Following the implementation of FATCA two months ago, this publication takes a look at how the legislation has stepped up the pressure on US individuals and firms around the world.
The implementation of FATCA has forced firms to reconsider their business strategy, leaving many US expats struggling to find advice.
An increasing number of US citizens around the world have found themselves in what can only be described as a financial black hole, after being dropped by firms such as HSBC, UBS and Brewin Dolphin, which have decided they no longer wish to service Americans clients with foreign accounts.
Ross Badger, director at London-based wealth manager Satis Asset Management, which has a large number of US clients, said that firms were shedding US clients as the risk of servicing them was not worth it in view of the returns.
“Firms with a relatively small number of clients have decided that the risk was too great on the fee they might get from managing the US client’s money. I would understand fully if that was their reason for doing it,” said Badger.
“For smaller firms, the risks are even greater as they do not necessarily have the capital to cover any potential claim by the IRS on them,” he added.
According to US Treasury Department figures published in the Federal Register last year, 3,000 US citizens handed in their passports - three times the average of the past five years. In the first quarter of 2014, 1,001 Americans gave up their passports or green cards, an increase of 47 per cent on the same period last year. It is also expected that a record number of US citizens will give up their passports this year, meaning more than 3,000 are forecast to do so before the end of 2014.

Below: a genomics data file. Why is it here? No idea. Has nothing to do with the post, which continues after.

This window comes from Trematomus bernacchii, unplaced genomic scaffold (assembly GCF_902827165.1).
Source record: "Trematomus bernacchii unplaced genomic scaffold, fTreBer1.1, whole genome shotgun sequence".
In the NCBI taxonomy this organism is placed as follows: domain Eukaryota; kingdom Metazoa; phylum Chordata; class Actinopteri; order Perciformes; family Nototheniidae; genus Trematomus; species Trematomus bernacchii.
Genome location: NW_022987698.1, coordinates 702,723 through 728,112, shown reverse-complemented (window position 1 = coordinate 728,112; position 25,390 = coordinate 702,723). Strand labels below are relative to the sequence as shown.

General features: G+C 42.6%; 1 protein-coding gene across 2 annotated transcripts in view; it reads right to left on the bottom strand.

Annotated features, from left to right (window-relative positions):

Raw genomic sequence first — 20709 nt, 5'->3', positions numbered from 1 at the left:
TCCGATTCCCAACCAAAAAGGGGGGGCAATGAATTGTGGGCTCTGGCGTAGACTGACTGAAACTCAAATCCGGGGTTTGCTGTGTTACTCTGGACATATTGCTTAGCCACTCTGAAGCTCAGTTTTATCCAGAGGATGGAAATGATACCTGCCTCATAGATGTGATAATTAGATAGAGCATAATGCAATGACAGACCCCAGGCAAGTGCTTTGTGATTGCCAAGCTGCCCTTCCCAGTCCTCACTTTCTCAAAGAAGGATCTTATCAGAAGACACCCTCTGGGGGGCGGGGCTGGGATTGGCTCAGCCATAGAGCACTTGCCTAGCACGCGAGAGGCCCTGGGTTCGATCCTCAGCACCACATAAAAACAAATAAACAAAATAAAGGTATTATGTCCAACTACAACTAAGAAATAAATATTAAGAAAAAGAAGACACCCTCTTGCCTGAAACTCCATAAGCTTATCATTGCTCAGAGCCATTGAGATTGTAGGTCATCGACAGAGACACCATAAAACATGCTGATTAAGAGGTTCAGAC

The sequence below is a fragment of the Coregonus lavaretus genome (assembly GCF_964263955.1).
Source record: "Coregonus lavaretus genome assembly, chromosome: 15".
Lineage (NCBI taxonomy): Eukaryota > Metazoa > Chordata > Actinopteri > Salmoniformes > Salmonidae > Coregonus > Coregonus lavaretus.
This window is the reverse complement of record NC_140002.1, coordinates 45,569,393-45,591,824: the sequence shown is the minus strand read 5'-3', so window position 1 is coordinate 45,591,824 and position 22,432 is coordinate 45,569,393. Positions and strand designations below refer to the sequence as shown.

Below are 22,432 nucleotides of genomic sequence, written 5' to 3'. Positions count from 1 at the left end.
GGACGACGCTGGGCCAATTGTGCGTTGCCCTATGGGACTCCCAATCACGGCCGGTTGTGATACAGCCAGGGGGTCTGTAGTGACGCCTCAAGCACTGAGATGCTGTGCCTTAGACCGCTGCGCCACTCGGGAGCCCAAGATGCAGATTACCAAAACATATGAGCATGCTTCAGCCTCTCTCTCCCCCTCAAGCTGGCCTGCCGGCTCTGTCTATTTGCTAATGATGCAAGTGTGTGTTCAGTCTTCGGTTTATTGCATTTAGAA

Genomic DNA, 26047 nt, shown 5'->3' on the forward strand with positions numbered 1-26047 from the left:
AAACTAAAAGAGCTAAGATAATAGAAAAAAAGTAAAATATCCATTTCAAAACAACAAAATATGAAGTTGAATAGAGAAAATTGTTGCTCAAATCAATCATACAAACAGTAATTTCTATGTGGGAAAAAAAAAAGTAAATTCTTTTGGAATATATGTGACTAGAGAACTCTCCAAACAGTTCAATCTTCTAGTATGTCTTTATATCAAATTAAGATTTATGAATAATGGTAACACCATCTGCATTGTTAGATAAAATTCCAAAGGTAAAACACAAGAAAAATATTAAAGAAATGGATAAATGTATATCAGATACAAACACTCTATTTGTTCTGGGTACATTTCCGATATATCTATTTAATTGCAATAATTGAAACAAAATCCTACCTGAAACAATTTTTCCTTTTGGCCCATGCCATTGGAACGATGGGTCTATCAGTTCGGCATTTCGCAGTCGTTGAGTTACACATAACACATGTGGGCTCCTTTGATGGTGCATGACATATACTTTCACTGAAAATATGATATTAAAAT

Badger said that this dramatic spike in American citizens renouncing their citizenship over previous years was directly attributable to the new legislation.
“We are finding that clients are contacting us and saying they want to renounce their citizenship, even though they do not want to. It is not because of the tax, it is because of the complexity. They feel that it is unfair and that they are being victimised because they are not in the US and their money is overseas,” said Badger.
Quarmby believes that the new regulation has huge implications for the Crown Dependencies and Overseas Territories and warned it could force firms out of business as clients seek greater privacy elsewhere.
“It's either going to drive the business in new directions, or it's going to force them out of business. High net worth individuals in the Crown Dependencies and Overseas Territories won’t want their details disclosed to everyone and will probably choose another jurisdiction that does not have automatic disclosure,” said Quarmby.
He said that FATCA would leave fiduciary providers wondering how to attract new business or even to retain the business they already have.
"Many firms are adapting their business model and are actively looking for clients not resident in Europe and are opening offices in Dubai and are also interested in Chinese business and opening offices in Hong Kong,” he added.
William Byrne, head of technical at Jersey Finance, is confident that Jersey is adequately resourced and suitably positioned to absorb the impact of the new reporting requirements, but felt that smaller or newer international finance centres may find themselves more challenged through having less well-developed regulatory infrastructure.
“We live with regulation and have done for years, so we will be able to cope. For those jurisdictions that do not have such a long history of financial services provision I think there could be some vulnerabilities highlighted; they may find that they do not have in place the requisite mechanisms, trained personnel and, frankly, experience with which to meet what will no doubt be demanding international expectations,” said Byrne.
“Jersey has for many years pitched itself at the more sophisticated end of the market and has proved itself extremely resilient when faced with increased supervision and regulation. I do not think you can say the same about all finance centres, whether offshore or onshore. There is a marked differential between the standards required across jurisdictions and this could well be exposed by international reporting requirements,” he added.